Istanbul’s lone female ambulance driver comes to the rescue

Published 09.07.2018 17:02
Updated 09.07.2018 17:04
emAA Photo/em
AA Photo

The only female ambulance driver in Turkey's most crowded city Istanbul, Birgül Kuyucuoğlu has managed to overcome obstacles she faces as a young woman in order to reach her career goals and save lives.

In her interview with Anadolu Agency (AA), 23-year-old Kuyucuoğlu said it was her childhood dream to become an ambulance driver and a paramedic despite her father's protests. After moving to Istanbul, she quickly adapted to the city's traffic and finally managed to make her dreams come true three years ago when she was accepted to 112 Medical Emergency hotline's Kartal First Aid Station.

Being an ambulance driver is stressful anywhere, as it comes with the pressure of saving human lives, but being one in a city of 15 million is even more intense.

And, Kuyucuoğlu faces additional challenges due to the male-dominant culture of her profession and the sexism she often faces.

On a normal day she waits at the station, which she calls her second home, ready to be dispatched within 90 seconds if a call comes in. For her, daytime is fine. It's the nighttime that problems begin.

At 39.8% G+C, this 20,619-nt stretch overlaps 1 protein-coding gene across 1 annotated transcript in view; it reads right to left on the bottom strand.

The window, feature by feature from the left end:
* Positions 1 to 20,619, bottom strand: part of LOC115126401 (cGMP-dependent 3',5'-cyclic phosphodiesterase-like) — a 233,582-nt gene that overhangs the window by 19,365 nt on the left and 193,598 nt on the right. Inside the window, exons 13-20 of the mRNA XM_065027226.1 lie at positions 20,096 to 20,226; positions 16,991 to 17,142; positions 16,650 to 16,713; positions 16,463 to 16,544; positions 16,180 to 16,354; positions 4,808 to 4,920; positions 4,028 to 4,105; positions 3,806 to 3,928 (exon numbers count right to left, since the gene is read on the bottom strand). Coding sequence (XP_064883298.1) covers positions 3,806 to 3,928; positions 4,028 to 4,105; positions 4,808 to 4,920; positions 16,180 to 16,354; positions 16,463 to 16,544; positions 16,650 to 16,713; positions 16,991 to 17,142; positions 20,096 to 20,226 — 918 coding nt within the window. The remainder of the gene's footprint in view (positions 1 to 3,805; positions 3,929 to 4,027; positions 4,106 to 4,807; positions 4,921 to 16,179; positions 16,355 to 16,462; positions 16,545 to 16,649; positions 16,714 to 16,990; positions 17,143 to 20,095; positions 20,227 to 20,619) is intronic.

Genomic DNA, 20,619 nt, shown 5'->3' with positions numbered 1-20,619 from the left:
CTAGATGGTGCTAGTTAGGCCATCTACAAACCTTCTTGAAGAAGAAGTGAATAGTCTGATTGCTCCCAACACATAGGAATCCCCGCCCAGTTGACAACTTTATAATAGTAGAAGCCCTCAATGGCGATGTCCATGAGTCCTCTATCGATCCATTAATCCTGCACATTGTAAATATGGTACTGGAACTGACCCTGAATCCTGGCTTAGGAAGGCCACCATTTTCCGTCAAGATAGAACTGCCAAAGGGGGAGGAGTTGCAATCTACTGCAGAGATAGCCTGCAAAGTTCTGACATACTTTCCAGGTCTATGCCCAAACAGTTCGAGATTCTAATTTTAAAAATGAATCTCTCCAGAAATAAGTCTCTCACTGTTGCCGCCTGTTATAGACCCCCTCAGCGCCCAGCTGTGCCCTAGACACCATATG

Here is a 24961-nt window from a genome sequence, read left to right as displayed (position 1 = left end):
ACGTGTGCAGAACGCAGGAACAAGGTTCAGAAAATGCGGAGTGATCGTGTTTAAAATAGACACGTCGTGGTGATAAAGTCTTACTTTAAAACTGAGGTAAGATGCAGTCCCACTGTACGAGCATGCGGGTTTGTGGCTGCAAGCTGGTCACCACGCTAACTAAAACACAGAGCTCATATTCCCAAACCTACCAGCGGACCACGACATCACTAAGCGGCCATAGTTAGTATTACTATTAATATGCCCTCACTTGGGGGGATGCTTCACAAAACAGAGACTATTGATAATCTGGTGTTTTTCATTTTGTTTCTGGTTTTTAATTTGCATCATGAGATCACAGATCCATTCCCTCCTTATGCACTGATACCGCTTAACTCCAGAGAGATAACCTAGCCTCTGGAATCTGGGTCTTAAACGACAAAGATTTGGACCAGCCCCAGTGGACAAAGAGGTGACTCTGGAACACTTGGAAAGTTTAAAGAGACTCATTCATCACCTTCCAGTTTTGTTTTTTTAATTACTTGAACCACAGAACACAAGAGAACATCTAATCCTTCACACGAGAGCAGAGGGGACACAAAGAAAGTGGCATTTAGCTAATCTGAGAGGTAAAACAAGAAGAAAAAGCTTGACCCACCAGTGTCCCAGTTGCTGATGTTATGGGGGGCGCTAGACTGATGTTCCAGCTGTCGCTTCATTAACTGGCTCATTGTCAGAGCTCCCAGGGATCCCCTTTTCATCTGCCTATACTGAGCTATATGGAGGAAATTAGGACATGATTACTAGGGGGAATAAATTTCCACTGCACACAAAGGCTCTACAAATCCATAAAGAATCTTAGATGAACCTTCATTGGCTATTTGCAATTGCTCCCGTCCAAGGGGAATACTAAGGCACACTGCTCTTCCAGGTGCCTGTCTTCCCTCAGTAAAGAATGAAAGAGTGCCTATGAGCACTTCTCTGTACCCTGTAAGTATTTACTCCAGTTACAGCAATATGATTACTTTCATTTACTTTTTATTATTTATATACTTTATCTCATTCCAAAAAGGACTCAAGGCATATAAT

"We are scared of patients' relatives from time to time," she said, claiming that paramedics are often subjected to violence from angry relatives. According to her, relatives of the patients often act in a threatening manner against them, accusing them of being late even when they arrive within minutes. This issue is even worse when the paramedic team is composed of all women, which happens regularly. Officials are sometimes forced to resort to having police escorting the paramedic team.

Sometimes the teams face patient-specific challenges, such as very heavy patients who cannot be lifted by three paramedics alone.

"When we ask the relatives for help they tell us things like 'Did you come as 3 women? Was there no one else, who is going to drive? Which one of you is the doctor and which one of you is the driver?'" she said.

"You don't know what you will find. You don't know if someone will greet you with a gun, walk up to you, swear to you or be nice to you. We try to be cautious. We usually work with the police." Kuyucuoğlu said.

It is not only the relatives who cause headaches for Kuyucuoğlu. Being a female driver, especially a female ambulance driver in Istanbul is hard work. She said the city's male drivers harass female drivers and act even worse when they see her at the wheel due to prejudice against female drivers.

"They are scared," she said of the male drivers.

"Our job is to save lives. They (male drivers) make it difficult not only for the patient but for us as well. We can have an accident with another vehicle when they make a bad move."

Kuyucuoğlu also called out the people who abuse the emergency hotline. She said some patients abuse the system by faking symptoms and having themselves driven to the hospital where they have an appointment.

"While I'm losing time, someone is dying somewhere. We can't help that person. This can be someone's mother, father, child or brother," she explained.

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